The Current Status of Kenya’s Bird Atlas: Part 5 of 7 – The South

Our analysis of the coverage of the Kenya Bird Map continues with southern Kenya. The three areas we have looked at so far (the central highlands, the coast and the west) all lie within high rainfall zones. As we switch our focus to southern Kenya, we are now moving away from these green zones and entering Kenya’s most dominant eco-climatic zone: the savannahs and arid rangelands (or simply put – the drylands). This low-rainfall zones is associated with the dry Somali-Masai biome that dominates the horn of Africa and covers about 80% of Kenya’s land surface. There are several dryland-adapted birds that are endemic and near-endemic to this biome; including Red-fronted Warbler (Urorhipis rufifrons), Somali Crombec (Sylvietta isabellina), Eastern Chanting Goshawk (Melierax poliopterus), Black-capped Social Weaver (Pseudonigrita cabanisi), Buff-crested Bustard (Lophotis gindiana) and Chestnut-headed Sparrow-Lark (Eremopteryx signatus). This biome is too extensive to cover in one post and so I have broken it down into three, with today’s focus being on southern Kenya.

The area referred to here as southern Kenya comprises of Narok, Kajiado, Machakos, Makueni and Taita Taveta counties. Key features and areas include a large part of the Amboseli-Tsavo Ecosystem (incl. Chyulu Hills and Taita Hills), the greater Mara region (Masai Mara and Trans Mara), the southern section of the Mau Forest, the southern Rift Valley, Namanga Hill, the Athi Plains, Ol Donyo Sabuk and the Athi-Galana River. The Mara, Mau and the larger isolated hills/massifs (Loitas, Chyulus, Taitas etc) are the only parts of southern Kenya that receive fairly high rainfall.

The South.jpg
Southern Kenya

The Coverage

Southern Kenya’s current coverage is characterized by widely-spaced clusters of covered pentads in the more easily accessible and popular areas for bird watchers. These are separated by extensive areas of untouched pentads (in generally remote areas). The Mara region has a large cluster of atlassed pentads, as does a large area between the Ngong Hills, Oltepesi, Kajiado town, Konza, Machakos town and Athi River town. South of this, there is a smaller cluster in the the Nguruman-Magadi area.  Moving east, there’s an even smaller cluster at Namaga Hill. Short gaps then separate four clusters: one from central Amboseli NP to Oloitokitok, another covering part of Chyulu Hills and northwestern Tsavo West, one around Taita Hills and southern Tsavo East and a narrow band from Manyani, along the Athi/Galana River in Tsavo East to Sala Gate. There is also some coverage in the Lake Jipe area and a few isolated pentads elsewhere, but, for the most part, the rest of s. Kenya is untouched.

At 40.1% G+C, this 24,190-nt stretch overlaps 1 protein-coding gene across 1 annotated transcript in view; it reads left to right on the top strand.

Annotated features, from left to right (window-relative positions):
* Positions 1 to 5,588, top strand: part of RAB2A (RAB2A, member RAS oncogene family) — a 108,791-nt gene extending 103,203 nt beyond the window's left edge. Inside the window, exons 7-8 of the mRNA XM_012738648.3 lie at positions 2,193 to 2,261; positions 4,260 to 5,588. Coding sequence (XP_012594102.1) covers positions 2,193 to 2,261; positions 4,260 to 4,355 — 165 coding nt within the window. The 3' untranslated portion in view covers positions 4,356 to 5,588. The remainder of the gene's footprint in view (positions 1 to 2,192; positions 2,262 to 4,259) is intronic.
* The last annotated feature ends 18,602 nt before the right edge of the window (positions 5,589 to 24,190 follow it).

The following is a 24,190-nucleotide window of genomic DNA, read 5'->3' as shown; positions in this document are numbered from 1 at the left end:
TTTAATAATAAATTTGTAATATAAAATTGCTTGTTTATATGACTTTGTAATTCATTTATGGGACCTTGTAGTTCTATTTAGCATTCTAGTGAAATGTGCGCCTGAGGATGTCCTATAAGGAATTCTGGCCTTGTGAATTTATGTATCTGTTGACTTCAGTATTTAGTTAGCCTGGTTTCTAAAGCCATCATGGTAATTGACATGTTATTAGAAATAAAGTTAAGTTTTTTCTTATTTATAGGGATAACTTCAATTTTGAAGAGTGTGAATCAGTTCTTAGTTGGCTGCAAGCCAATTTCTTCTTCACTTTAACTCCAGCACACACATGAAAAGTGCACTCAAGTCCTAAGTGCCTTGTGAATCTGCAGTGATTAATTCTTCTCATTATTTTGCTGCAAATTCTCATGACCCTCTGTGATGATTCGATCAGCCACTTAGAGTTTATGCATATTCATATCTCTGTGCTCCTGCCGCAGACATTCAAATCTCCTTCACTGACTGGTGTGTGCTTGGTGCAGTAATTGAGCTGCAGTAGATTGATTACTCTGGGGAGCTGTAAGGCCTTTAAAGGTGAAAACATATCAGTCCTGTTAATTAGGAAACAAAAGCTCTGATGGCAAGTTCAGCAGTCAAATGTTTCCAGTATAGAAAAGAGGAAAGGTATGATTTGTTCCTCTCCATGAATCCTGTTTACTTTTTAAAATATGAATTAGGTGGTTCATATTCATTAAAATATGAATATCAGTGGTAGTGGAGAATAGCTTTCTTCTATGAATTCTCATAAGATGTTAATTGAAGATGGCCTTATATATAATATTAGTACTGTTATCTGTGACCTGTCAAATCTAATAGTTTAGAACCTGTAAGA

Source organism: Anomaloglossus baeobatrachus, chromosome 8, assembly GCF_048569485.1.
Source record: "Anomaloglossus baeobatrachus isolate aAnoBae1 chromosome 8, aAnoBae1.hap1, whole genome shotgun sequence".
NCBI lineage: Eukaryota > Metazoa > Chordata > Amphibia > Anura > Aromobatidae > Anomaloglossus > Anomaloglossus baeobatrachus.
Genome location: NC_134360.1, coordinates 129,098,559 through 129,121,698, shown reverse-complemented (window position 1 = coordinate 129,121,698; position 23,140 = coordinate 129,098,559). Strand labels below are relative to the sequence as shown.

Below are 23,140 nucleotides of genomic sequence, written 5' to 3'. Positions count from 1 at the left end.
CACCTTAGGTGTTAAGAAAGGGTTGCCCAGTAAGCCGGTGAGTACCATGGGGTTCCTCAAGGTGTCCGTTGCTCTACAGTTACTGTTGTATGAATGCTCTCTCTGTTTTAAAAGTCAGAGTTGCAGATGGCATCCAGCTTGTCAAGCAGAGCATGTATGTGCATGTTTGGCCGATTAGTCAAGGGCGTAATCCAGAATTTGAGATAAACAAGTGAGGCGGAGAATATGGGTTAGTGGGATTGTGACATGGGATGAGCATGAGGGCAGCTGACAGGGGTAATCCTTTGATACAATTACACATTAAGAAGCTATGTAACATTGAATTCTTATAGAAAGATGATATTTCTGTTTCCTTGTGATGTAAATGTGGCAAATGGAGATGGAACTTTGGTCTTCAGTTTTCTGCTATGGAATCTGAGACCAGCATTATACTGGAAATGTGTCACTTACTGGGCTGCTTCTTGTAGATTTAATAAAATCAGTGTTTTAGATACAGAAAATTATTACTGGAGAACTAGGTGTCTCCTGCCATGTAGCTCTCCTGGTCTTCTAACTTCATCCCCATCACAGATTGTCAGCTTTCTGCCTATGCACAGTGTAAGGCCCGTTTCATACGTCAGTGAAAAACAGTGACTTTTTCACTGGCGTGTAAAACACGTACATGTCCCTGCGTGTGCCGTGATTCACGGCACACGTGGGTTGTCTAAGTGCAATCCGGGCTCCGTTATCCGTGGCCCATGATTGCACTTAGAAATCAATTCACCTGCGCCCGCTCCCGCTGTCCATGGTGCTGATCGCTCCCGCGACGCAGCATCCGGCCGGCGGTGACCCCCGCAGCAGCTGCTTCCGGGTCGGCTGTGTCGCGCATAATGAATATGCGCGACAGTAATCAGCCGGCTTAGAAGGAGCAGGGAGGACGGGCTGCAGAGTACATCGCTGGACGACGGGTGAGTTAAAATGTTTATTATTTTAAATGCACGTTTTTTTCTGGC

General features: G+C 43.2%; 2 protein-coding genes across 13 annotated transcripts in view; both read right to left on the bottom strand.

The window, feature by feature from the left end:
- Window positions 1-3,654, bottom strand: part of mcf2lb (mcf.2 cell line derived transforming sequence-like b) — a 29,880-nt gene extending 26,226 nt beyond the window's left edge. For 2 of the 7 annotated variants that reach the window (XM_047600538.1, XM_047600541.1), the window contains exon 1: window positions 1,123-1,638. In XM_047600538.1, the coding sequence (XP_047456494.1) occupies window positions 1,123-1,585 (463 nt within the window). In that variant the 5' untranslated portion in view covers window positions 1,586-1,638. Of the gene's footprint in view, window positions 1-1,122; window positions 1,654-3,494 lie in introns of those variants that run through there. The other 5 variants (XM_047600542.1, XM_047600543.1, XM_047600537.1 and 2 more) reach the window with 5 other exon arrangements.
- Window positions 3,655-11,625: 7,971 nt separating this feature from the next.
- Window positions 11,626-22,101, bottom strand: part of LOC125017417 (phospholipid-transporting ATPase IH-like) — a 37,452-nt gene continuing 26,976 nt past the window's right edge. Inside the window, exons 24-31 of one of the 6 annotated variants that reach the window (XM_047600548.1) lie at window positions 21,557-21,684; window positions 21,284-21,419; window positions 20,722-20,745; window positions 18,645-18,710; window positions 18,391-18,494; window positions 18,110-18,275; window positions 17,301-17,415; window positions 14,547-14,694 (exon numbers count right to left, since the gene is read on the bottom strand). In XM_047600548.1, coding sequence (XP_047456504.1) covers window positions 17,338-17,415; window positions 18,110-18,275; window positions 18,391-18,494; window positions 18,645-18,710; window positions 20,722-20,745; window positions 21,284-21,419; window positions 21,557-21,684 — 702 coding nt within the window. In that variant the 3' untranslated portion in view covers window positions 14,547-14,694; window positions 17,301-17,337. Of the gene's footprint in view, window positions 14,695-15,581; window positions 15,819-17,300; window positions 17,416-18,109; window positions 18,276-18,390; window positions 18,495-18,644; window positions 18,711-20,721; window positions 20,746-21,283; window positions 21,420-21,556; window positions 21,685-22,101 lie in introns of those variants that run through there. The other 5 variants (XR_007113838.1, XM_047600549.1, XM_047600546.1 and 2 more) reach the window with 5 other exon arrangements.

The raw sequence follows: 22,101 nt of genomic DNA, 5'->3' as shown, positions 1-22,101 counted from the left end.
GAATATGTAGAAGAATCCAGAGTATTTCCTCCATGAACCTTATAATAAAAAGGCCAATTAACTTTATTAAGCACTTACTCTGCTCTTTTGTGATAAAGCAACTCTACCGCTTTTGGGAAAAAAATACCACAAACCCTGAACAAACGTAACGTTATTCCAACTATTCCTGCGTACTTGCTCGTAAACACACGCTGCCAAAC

Southern Kenya coverage blocks.PNG

The Gaps

The gaps are quite obvious from simply looking at the coverage map of southern Kenya. I will however point out two major gaps that are of high interest from a conservation point of view:

  1. The southernmost section of the Mau Forest, which is in Narok County
  2. An immense area from the eastern reaches of the Mara region (areas east of Ololaimutiek, Naboisho and Lemek) extending eastwards to the Loita Hills,  Mount Suswa and Mount Olorgesailie.
  3. The area from Shompole and Elangata Wuas in the south Rift, south-east through Bisil and Maparasha to Lake Amboseli, and then north through Selengei and Mashuru to Konza. This gap continues, south-eastwards, through the area between Amboseli and the Chyulu Hills to the central and southern sections of Tsavo West NP. It would be great to fill this huge gap as it is known to form an important linkage between wildlife from the South Rift, Athi Plains and Amboseli-Tsavo areas. It is worth monitoring how the avifauna here is doing over the long term.

The two gaps above are linked by a small two-pentad wide gap between Magadi and Koora.

Southern Mau gap.PNG
Southern Mau gap
Mara-Suswa gap.PNG
Mara-Loita-Suswa gap
Shompole-Tsavo gap.PNG
Shompole-Konza-Tsavo gap

Southern Kenya hosts three of Kenya’s premier wildlife reserves (Masai Mara, Amboseli and Tsavo) as well as several other very important biodiversity areas, including one of the largest remaining patches of the great Mau Forest. It goes without saying that this part of Kenya is of extremely high conservation value. This makes it extremely important to map current bird distributions in this area, in order to help provide solid data and evidence to guide relevant conservation efforts and ensure that the area’s biodiversity is conserved even as Kenya pursues its ambitious development goals.

The efforts of active bird mappers have already resulted in a good level of coverage in some of southern Kenya’s key areas, e.g. the Masai Mara. Well done to you! Please keep on submitting records from this and other parts of the country as regularly as you can, and do make an effort to continue filling the gaps. Your efforts are what make this important project possible.

Any other bird watchers who live in or regularly visit southern Kenya, please join us in this crucial bird conservation effort!


– Author: Sidney Shema (Project Manager – Kenya Bird Map) –

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